Go: You Should Know This Before Using Defer

Defer is one of my favorite things in Go. You can use it to make sure operation is executed before a function returns. It is very useful. I think almost all Go programmer, if not all, has used defer statement in their application. But there is one thing you should know before using defer in Go.

So what is it that you should know before using defer? It is that the deferred function’s parameter is evaluated immediately even though the function is executed before the containing function returns. It is written in the specification and in the Tour of Go, but I think some of the people that use defer didn’t know it at first (including me haha). So what does it mean? Let’s see it in action.

I use this code to try it:

    func myFunc() {
        myStr := "intial"
        defer deferedFunc(myStr)

        myStr = "altered"
        fmt.Println("myFunc's myStr: ", myStr)
    }

    func deferedFunc(str string) {
        fmt.Println("deferedFunc's str: ", str)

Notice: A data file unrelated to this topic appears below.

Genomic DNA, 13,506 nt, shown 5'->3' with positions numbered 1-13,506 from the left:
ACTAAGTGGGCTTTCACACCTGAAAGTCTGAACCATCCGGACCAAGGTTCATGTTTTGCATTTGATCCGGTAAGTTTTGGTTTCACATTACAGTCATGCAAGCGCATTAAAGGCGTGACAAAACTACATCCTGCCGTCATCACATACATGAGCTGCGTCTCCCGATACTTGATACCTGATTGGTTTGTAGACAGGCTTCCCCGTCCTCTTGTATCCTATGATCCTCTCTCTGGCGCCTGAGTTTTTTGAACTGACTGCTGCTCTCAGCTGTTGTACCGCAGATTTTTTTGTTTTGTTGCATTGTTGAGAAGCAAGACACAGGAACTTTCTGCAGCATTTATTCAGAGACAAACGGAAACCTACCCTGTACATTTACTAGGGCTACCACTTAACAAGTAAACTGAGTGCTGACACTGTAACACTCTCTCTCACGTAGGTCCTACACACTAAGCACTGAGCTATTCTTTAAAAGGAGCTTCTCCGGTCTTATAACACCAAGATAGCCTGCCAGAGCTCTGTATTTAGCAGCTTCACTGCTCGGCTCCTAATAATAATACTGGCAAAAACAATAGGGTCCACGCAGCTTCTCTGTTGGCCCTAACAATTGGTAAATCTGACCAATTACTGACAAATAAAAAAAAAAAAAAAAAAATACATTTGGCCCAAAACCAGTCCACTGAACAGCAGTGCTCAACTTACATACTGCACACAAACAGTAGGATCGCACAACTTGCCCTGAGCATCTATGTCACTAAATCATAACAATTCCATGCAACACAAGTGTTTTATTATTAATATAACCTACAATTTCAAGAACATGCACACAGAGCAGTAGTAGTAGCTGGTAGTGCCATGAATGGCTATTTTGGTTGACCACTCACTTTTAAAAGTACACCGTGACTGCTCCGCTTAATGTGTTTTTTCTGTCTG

}

There are two functions, myFunc and deferedFunc. The myFunc declare and initiate a string variable, then use defer with the string as a parameter to deferedFunc, then change the value of the string and print the value of the string. The deferedFunc will print the given parameter.
Run the code and I got this in the terminal:

myFunc's myStr:  altered
deferedFunc's str:  intial
Do you see that the fmt.Println in the deferedFunc is executed last, but it has the parameter of the initial string value. The string’s value is changed before the deferred function is called, but the deferred function got the initial value because it is evaluated immediately when defer is used.

So what if we want to pass the latest value to the deferedFunc? To do this, We can defer anonymous function that call the deferedFunc.

    func myFunc() {
        myStr := "intial"
        defer func() {
            deferedFunc(myStr)
        }()

        myStr = "altered"
        fmt.Println("myFunc's myStr: ", myStr)
    }

    func deferedFunc(str string) {
        fmt.Println("deferedFunc's str: ", str)
    }
You will get:
myFunc's myStr:  altered
deferedFunc's str:  altered

I think this is important to know because you can avoid unexpected bugs when using defer. You can also share this information with others and prevent your colleagues to make unexpected bugs.

go 

See also